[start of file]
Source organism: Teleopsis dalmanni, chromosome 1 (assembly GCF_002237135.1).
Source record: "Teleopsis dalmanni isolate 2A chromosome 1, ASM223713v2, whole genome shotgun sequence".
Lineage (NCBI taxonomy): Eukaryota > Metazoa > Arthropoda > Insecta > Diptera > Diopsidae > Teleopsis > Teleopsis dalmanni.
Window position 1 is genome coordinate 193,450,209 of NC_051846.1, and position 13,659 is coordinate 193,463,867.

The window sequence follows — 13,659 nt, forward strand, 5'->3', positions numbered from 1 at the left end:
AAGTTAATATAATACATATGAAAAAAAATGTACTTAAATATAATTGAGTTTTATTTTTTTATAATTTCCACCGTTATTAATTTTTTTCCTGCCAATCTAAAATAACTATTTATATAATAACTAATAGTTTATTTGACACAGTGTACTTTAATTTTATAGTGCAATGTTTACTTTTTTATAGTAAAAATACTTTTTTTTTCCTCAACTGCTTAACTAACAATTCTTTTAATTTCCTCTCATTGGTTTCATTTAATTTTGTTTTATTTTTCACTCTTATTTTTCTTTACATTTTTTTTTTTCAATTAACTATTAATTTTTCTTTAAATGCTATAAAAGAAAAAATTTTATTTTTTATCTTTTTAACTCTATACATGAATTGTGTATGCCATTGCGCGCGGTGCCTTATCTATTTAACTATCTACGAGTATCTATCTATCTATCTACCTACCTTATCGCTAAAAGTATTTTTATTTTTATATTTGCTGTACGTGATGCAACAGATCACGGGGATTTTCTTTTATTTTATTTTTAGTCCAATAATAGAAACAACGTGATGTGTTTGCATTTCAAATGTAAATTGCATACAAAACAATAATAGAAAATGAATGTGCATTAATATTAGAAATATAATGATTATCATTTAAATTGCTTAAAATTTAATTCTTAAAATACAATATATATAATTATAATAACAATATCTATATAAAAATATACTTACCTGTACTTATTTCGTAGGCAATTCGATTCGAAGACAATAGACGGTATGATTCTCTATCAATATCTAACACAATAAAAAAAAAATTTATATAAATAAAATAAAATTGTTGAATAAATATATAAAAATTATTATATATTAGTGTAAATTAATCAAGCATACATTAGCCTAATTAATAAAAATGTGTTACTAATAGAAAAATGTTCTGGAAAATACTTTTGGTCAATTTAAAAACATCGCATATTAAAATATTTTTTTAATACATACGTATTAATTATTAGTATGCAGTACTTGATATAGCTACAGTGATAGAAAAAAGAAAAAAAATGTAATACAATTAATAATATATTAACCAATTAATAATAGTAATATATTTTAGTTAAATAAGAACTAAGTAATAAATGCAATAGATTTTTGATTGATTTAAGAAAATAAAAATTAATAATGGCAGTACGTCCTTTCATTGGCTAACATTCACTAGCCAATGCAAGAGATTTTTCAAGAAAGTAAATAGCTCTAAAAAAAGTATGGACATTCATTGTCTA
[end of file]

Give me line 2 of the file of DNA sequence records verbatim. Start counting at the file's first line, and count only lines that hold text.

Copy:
Source record: "Teleopsis dalmanni isolate 2A chromosome 1, ASM223713v2, whole genome shotgun sequence".